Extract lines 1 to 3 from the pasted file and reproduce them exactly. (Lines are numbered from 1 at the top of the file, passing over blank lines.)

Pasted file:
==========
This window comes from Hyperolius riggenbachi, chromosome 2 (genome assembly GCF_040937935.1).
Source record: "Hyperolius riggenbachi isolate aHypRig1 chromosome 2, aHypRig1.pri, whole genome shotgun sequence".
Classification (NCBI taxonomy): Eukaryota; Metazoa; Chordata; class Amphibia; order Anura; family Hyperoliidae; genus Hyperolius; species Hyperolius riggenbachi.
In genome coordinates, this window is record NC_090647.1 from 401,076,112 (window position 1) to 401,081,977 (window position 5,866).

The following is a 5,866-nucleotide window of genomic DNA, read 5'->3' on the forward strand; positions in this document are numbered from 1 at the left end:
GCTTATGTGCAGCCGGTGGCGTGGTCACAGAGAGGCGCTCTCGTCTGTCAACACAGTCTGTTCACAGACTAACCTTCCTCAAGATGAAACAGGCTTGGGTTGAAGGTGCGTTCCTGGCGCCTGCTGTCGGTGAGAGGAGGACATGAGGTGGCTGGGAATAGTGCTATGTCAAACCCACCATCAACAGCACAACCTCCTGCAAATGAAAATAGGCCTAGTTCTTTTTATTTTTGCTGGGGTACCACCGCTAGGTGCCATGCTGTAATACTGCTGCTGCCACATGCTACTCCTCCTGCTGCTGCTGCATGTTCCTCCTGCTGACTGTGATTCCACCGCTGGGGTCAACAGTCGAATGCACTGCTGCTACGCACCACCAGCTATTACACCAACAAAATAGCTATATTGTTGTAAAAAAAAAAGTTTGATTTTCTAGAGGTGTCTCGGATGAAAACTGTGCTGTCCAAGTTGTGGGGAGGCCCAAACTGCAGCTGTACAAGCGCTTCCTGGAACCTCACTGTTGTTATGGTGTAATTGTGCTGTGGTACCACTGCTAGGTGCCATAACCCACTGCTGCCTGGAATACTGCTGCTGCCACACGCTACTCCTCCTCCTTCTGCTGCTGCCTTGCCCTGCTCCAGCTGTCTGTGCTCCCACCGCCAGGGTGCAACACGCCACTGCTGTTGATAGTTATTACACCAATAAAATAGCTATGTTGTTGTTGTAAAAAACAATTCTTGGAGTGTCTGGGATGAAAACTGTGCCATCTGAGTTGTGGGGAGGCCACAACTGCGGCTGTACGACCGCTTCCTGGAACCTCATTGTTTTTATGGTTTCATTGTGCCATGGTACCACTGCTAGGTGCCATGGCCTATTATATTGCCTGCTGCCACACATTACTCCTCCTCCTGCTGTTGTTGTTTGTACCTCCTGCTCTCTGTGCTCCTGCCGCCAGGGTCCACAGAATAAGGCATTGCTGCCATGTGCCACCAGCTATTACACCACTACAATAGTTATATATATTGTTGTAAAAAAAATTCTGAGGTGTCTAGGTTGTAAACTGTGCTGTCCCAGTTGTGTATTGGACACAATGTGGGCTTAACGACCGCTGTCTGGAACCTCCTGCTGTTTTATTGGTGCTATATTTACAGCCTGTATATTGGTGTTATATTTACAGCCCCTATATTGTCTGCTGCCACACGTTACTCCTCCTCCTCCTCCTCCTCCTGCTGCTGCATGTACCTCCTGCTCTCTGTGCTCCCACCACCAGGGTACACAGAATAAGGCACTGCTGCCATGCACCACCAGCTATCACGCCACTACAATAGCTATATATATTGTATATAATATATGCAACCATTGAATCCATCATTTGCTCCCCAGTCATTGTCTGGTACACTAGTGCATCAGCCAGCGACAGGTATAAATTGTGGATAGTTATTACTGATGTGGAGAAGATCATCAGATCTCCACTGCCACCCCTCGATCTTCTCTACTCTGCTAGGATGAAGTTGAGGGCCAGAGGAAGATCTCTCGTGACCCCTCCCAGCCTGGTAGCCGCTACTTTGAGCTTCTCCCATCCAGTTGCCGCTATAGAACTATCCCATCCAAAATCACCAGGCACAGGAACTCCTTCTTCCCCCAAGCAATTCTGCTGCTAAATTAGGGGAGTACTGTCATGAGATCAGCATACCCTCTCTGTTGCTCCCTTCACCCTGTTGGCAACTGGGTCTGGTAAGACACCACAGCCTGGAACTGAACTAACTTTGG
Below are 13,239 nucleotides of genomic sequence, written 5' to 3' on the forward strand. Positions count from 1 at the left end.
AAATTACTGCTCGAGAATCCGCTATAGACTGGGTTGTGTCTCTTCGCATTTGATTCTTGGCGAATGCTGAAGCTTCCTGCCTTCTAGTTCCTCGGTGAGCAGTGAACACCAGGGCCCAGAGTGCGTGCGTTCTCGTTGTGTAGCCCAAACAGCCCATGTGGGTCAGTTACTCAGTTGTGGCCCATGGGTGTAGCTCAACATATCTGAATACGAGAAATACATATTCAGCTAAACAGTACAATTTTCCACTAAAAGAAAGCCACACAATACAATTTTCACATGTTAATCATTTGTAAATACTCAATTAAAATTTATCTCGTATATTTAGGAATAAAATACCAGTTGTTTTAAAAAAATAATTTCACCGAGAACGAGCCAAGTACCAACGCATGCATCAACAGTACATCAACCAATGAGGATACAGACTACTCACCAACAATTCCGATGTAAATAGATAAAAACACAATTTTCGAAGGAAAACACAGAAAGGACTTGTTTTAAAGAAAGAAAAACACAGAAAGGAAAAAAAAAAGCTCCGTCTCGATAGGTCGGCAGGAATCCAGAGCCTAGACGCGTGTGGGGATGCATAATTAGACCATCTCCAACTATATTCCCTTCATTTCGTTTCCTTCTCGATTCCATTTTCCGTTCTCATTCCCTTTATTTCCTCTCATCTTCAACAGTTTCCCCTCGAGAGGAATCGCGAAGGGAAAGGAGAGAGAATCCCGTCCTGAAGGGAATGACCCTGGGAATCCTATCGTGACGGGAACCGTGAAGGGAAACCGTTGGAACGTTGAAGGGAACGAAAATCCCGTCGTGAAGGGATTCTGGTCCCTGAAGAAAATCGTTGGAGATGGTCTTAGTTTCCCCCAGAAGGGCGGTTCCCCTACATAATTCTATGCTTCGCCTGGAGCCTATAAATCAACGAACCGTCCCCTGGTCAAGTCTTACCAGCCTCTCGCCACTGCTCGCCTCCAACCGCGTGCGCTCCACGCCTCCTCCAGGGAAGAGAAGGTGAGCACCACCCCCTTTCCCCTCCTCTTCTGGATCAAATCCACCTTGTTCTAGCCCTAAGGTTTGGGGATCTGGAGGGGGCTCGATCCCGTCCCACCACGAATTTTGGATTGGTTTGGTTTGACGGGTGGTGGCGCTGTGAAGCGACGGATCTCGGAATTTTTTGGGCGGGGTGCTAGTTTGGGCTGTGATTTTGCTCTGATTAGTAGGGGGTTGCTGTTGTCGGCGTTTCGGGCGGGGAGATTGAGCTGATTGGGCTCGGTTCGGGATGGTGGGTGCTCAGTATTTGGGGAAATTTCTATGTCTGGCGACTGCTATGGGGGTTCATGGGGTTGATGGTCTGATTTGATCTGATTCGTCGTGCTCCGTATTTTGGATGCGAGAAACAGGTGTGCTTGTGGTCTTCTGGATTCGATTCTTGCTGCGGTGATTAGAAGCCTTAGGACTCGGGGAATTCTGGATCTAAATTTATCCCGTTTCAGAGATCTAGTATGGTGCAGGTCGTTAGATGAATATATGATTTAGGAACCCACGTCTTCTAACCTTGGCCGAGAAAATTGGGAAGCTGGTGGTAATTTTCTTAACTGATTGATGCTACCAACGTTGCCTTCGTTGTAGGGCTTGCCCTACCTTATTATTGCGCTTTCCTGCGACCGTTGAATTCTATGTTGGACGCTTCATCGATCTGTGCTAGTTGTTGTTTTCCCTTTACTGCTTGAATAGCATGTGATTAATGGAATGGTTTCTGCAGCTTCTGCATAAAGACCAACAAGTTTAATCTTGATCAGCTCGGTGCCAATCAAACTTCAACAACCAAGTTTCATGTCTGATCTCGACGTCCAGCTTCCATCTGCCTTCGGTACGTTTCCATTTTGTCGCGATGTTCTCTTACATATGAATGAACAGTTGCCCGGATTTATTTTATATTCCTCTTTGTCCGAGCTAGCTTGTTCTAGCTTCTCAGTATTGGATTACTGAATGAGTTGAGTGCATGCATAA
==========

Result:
This window comes from Hyperolius riggenbachi, chromosome 2 (genome assembly GCF_040937935.1).
Source record: "Hyperolius riggenbachi isolate aHypRig1 chromosome 2, aHypRig1.pri, whole genome shotgun sequence".
Classification (NCBI taxonomy): Eukaryota; Metazoa; Chordata; class Amphibia; order Anura; family Hyperoliidae; genus Hyperolius; species Hyperolius riggenbachi.